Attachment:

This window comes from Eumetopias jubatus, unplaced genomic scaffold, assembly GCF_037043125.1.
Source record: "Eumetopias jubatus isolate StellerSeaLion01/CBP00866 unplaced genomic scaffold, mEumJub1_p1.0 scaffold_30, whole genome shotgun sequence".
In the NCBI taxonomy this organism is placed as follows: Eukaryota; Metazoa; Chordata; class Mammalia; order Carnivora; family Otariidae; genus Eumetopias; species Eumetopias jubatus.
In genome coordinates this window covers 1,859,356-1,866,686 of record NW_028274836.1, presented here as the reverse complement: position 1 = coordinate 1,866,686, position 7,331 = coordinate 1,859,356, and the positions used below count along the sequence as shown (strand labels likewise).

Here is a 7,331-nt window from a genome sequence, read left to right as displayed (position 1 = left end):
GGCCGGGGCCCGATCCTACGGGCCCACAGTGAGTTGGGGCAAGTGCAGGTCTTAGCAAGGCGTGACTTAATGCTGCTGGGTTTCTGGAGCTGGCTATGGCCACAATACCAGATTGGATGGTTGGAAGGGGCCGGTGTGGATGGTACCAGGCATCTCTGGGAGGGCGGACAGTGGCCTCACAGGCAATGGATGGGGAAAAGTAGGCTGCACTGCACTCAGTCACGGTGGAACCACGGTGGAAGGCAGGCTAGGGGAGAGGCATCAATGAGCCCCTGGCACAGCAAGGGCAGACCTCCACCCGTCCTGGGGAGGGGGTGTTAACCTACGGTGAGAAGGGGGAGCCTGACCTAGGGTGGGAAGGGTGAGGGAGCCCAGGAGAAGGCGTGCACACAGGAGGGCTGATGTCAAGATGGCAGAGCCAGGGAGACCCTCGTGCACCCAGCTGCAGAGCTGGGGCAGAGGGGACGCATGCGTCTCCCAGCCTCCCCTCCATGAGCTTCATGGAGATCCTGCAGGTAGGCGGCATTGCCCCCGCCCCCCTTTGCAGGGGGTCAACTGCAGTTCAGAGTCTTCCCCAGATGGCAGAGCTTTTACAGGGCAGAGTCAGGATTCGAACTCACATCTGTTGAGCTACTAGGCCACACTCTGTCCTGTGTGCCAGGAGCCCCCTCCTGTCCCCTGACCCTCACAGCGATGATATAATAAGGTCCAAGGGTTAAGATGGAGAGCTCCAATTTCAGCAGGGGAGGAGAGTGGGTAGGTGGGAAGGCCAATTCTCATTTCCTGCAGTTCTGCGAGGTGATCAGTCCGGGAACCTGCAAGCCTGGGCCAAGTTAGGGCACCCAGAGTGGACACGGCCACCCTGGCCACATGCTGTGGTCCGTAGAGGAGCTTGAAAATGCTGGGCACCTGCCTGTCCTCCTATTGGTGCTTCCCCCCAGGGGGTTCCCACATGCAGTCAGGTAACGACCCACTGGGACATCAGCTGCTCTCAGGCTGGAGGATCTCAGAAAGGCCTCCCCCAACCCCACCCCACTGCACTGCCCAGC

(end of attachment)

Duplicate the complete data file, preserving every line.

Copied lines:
This window comes from Eumetopias jubatus, unplaced genomic scaffold, assembly GCF_037043125.1.
Source record: "Eumetopias jubatus isolate StellerSeaLion01/CBP00866 unplaced genomic scaffold, mEumJub1_p1.0 scaffold_30, whole genome shotgun sequence".
In the NCBI taxonomy this organism is placed as follows: Eukaryota; Metazoa; Chordata; class Mammalia; order Carnivora; family Otariidae; genus Eumetopias; species Eumetopias jubatus.
In genome coordinates this window covers 1,859,356-1,866,686 of record NW_028274836.1, presented here as the reverse complement: position 1 = coordinate 1,866,686, position 7,331 = coordinate 1,859,356, and the positions used below count along the sequence as shown (strand labels likewise).

Here is a 7,331-nt window from a genome sequence, read left to right as displayed (position 1 = left end):
GGCCGGGGCCCGATCCTACGGGCCCACAGTGAGTTGGGGCAAGTGCAGGTCTTAGCAAGGCGTGACTTAATGCTGCTGGGTTTCTGGAGCTGGCTATGGCCACAATACCAGATTGGATGGTTGGAAGGGGCCGGTGTGGATGGTACCAGGCATCTCTGGGAGGGCGGACAGTGGCCTCACAGGCAATGGATGGGGAAAAGTAGGCTGCACTGCACTCAGTCACGGTGGAACCACGGTGGAAGGCAGGCTAGGGGAGAGGCATCAATGAGCCCCTGGCACAGCAAGGGCAGACCTCCACCCGTCCTGGGGAGGGGGTGTTAACCTACGGTGAGAAGGGGGAGCCTGACCTAGGGTGGGAAGGGTGAGGGAGCCCAGGAGAAGGCGTGCACACAGGAGGGCTGATGTCAAGATGGCAGAGCCAGGGAGACCCTCGTGCACCCAGCTGCAGAGCTGGGGCAGAGGGGACGCATGCGTCTCCCAGCCTCCCCTCCATGAGCTTCATGGAGATCCTGCAGGTAGGCGGCATTGCCCCCGCCCCCCTTTGCAGGGGGTCAACTGCAGTTCAGAGTCTTCCCCAGATGGCAGAGCTTTTACAGGGCAGAGTCAGGATTCGAACTCACATCTGTTGAGCTACTAGGCCACACTCTGTCCTGTGTGCCAGGAGCCCCCTCCTGTCCCCTGACCCTCACAGCGATGATATAATAAGGTCCAAGGGTTAAGATGGAGAGCTCCAATTTCAGCAGGGGAGGAGAGTGGGTAGGTGGGAAGGCCAATTCTCATTTCCTGCAGTTCTGCGAGGTGATCAGTCCGGGAACCTGCAAGCCTGGGCCAAGTTAGGGCACCCAGAGTGGACACGGCCACCCTGGCCACATGCTGTGGTCCGTAGAGGAGCTTGAAAATGCTGGGCACCTGCCTGTCCTCCTATTGGTGCTTCCCCCCAGGGGGTTCCCACATGCAGTCAGGTAACGACCCACTGGGACATCAGCTGCTCTCAGGCTGGAGGATCTCAGAAAGGCCTCCCCCAACCCCACCCCACTGCACTGCCCAGC